The USACE Proposal

Proposal Details and Our Concerns

USACE Proposal and Projected Timeline

The Corps’ current timeline for consideration of its long-term public-private partnership is as follows:

November 2020

USACE posted an initial notice of a proposal requesting comment on the possibility of a long-term lease of the Cook Recreation Area’s 220 acres to a private entity, thus creating a public-private partnership. The Corps has done so in several other instances, notably Nashville Shores and Elm Hill Marina, now developed into a larger entity called Sun Life Marina. The latter sits directly across Percy Priest from the Cook Peninsula and has a commercial campground for RVs.

The Corps listed three options under consideration: (1) lease the entire area to a private partner; (2) lease the entire area with restrictions; (3) keep the public use area under USACE operation and management. This initial scoping notice requested public comment in the following thirty days to a Corps’ point person who is also doing an impact study on the natural and socio-economic effects of a private long term lease.

February 2021

USACE posted a second revised scoping notice with another 30 day public comment period, essentially the same as the initial posting.

See the USACE website for more details on the proposal.

September 2021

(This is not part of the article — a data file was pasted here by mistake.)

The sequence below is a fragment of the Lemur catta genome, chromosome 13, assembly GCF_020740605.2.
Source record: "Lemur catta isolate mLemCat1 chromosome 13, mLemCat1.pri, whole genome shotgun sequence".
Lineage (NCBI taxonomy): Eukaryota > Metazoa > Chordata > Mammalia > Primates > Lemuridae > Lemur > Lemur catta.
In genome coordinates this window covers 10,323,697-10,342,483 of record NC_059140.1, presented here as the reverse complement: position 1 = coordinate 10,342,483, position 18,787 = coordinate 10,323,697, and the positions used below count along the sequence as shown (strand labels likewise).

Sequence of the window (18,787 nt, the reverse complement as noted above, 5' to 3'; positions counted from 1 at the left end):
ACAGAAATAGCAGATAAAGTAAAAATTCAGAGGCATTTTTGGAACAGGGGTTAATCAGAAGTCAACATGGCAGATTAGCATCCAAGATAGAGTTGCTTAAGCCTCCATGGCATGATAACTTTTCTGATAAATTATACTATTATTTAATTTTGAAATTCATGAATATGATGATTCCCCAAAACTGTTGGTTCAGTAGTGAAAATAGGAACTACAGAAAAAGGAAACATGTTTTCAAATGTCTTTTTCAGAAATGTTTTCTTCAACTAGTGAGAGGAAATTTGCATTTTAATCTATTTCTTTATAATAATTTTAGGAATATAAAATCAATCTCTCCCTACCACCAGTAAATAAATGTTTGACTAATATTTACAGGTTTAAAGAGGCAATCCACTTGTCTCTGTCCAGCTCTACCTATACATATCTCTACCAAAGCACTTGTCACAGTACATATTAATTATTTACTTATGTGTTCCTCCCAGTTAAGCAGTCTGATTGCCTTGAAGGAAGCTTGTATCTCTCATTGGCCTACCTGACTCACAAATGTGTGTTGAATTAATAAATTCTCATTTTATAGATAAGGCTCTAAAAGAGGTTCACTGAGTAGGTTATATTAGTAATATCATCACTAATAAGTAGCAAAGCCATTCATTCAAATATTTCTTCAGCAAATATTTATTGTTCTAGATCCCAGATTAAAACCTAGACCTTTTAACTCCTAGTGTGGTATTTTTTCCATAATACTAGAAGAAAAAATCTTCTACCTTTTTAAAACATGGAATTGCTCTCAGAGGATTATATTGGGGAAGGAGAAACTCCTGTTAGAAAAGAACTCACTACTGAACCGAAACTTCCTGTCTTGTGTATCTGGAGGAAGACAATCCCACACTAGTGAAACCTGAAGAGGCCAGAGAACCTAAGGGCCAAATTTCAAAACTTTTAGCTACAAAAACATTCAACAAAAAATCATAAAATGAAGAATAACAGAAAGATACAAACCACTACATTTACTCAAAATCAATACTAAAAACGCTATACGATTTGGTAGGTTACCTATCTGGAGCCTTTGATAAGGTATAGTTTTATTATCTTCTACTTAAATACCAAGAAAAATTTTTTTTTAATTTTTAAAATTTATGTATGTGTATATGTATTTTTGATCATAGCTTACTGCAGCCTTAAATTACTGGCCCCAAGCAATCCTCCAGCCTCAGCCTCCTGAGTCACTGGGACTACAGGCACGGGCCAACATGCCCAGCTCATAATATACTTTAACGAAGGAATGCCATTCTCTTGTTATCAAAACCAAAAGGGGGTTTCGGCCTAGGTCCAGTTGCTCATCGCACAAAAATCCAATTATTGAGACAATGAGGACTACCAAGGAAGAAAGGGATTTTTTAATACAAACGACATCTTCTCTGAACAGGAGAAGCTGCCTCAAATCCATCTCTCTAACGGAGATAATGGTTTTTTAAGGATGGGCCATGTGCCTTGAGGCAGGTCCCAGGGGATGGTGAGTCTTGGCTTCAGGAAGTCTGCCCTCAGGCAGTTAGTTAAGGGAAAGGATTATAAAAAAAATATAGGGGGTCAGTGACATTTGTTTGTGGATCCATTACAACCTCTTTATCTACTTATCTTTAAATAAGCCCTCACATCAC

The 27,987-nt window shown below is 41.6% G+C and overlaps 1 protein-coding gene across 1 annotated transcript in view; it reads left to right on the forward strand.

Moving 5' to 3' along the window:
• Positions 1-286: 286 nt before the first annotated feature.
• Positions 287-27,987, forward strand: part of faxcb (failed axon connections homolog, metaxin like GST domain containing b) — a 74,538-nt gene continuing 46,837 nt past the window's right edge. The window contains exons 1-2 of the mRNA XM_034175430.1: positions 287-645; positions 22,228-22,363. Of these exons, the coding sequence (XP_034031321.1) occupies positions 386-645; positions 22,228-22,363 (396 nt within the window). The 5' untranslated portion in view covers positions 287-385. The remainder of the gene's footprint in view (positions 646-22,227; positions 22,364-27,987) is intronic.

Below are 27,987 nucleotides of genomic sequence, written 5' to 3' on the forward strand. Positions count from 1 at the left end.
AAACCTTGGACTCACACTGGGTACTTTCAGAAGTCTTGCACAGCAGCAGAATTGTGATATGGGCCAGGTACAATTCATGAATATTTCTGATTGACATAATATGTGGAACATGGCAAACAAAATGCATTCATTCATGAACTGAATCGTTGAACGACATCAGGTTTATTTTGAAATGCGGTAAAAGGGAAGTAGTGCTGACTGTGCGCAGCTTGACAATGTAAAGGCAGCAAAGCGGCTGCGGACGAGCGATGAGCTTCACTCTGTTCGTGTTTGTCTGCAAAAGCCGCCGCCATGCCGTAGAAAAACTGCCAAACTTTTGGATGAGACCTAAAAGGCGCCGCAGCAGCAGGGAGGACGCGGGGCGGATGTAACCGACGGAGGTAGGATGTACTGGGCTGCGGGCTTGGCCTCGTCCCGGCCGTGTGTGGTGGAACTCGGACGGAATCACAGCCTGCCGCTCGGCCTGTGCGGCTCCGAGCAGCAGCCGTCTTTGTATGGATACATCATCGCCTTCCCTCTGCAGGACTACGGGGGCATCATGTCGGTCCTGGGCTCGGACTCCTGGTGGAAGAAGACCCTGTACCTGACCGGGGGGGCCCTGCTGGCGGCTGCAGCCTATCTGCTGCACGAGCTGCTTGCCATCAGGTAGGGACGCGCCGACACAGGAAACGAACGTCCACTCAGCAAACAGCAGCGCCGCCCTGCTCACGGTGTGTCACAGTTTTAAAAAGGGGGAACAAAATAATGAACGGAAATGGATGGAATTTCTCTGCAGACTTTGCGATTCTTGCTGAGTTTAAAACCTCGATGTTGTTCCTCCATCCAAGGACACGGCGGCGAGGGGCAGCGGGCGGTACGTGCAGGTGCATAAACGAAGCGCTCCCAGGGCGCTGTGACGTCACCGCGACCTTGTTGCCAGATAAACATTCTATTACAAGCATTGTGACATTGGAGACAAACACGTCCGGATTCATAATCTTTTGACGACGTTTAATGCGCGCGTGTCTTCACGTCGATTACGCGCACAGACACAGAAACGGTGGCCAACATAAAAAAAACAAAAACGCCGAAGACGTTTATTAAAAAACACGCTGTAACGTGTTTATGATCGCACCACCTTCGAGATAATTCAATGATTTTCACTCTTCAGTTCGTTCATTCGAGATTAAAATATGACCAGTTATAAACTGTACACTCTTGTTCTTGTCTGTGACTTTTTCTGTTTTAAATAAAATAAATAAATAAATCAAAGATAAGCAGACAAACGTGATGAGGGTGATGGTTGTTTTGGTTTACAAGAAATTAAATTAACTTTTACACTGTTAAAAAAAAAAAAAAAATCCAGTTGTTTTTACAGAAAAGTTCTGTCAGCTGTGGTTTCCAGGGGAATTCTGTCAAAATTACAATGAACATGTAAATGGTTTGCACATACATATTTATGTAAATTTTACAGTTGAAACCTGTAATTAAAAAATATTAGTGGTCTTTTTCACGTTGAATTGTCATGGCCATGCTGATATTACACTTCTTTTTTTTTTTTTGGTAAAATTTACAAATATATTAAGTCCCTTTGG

In a September released Notice of Availability to Lease, the Corps increased area acreage for lease from 220 to 300 acres, including 25 acres of water.
Visit USACE Website

Future Dates

Jan 10, 2022: Request for Proposal (RFP) available to interested private parties
Feb 25, 2022: Response to RFP from interested parties
Completion of impact study by USACE officer Mr. David Adams
USACE hosts public meeting
Recommendation of USACE concerning selected proposal
Public meeting on the Corps specific recommendation
USACE Decision

Three Main Areas of Concern

Destruction of Nature

Cutting of trees, destroying more of the native flora and fauna, and the striking karst landscape

Limited Access

Eliminating free areas and raising the cost of fee areas, thus curbing the ability of all socio-economic groups to leave the crowded city for short, peaceful breaks in nature.

Increased Danger

Increased danger along the narrow public road with narrow-to-non-existent
shoulders and with steep drop offs in some places.

The residential roads into Cook’s, especially South New Hope Road, are heavily travelled year around. Construction of many new homes which empty onto South New Hope have dramatically increased in the last decade, and now all available space is in demand for housing. Currently two proposed subdivisions are under construction and another tract of land has been acquired for that purpose. In addition to residential traffic, this road is part of the access to the Seven Points Campground. All of this traffic makes the roadway from I-40 to Stewart’s Ferry Road especially along South New Hope Road extremely congested. If one were to add more large RV campers per day to the already heavy residential and Seven Points traffic, the result would be overwhelming.

These corridors are even more dangerous because each road no sidewalks, narrow to non-existent shoulders, and some steep banks along the five miles. Trying to walk on each road is both problematic and dangerous. Many neighbors walk on the Old Hickory section down to Cook’s, some even with their dogs. All must watch for oncoming traffic; then stand warily on the ever so narrow shoulders, as traffic passes often at speeds considerably above posted limits. Even without the addition of RV’s, there is a great need for speed bumps and improved shoulders.
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